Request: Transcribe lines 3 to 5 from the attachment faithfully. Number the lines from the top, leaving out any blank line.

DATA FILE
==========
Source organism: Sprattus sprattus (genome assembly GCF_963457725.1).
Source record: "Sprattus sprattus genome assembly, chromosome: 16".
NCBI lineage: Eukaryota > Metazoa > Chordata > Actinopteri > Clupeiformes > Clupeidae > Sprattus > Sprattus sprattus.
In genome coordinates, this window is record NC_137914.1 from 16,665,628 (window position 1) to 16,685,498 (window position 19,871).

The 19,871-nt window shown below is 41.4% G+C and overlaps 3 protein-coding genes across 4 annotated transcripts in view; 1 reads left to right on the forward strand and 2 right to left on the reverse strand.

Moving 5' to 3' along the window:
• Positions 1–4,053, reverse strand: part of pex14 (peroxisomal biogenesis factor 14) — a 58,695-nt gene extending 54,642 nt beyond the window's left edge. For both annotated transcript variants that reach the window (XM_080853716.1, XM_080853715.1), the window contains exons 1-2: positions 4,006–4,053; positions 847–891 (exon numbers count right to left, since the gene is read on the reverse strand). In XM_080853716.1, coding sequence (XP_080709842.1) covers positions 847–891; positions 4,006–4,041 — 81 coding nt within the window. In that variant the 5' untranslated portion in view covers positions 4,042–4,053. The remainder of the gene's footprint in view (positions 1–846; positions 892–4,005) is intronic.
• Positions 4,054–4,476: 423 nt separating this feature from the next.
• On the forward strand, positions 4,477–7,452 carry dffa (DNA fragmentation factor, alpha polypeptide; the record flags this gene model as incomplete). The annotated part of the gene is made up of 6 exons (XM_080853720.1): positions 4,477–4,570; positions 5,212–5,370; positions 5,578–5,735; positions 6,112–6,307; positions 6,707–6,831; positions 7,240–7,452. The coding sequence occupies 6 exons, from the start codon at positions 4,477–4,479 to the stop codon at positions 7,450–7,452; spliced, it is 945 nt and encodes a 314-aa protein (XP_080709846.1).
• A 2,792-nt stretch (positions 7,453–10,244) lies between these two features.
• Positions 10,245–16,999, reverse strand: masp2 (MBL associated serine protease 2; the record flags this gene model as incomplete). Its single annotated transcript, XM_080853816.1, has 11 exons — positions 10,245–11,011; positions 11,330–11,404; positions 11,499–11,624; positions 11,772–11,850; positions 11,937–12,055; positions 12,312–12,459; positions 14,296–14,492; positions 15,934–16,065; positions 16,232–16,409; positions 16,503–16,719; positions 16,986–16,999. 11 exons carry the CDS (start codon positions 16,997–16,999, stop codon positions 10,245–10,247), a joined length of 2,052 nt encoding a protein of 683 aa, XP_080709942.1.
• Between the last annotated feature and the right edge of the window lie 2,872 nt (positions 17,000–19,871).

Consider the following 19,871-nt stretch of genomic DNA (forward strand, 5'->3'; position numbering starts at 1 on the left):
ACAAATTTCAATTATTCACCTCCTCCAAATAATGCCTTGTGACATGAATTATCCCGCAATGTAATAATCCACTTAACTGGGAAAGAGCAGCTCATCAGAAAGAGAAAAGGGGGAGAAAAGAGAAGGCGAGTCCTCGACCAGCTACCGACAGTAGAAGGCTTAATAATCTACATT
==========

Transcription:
NCBI lineage: Eukaryota > Metazoa > Chordata > Actinopteri > Clupeiformes > Clupeidae > Sprattus > Sprattus sprattus.
In genome coordinates, this window is record NC_137914.1 from 16,665,628 (window position 1) to 16,685,498 (window position 19,871).

The 19,871-nt window shown below is 41.4% G+C and overlaps 3 protein-coding genes across 4 annotated transcripts in view; 1 reads left to right on the forward strand and 2 right to left on the reverse strand.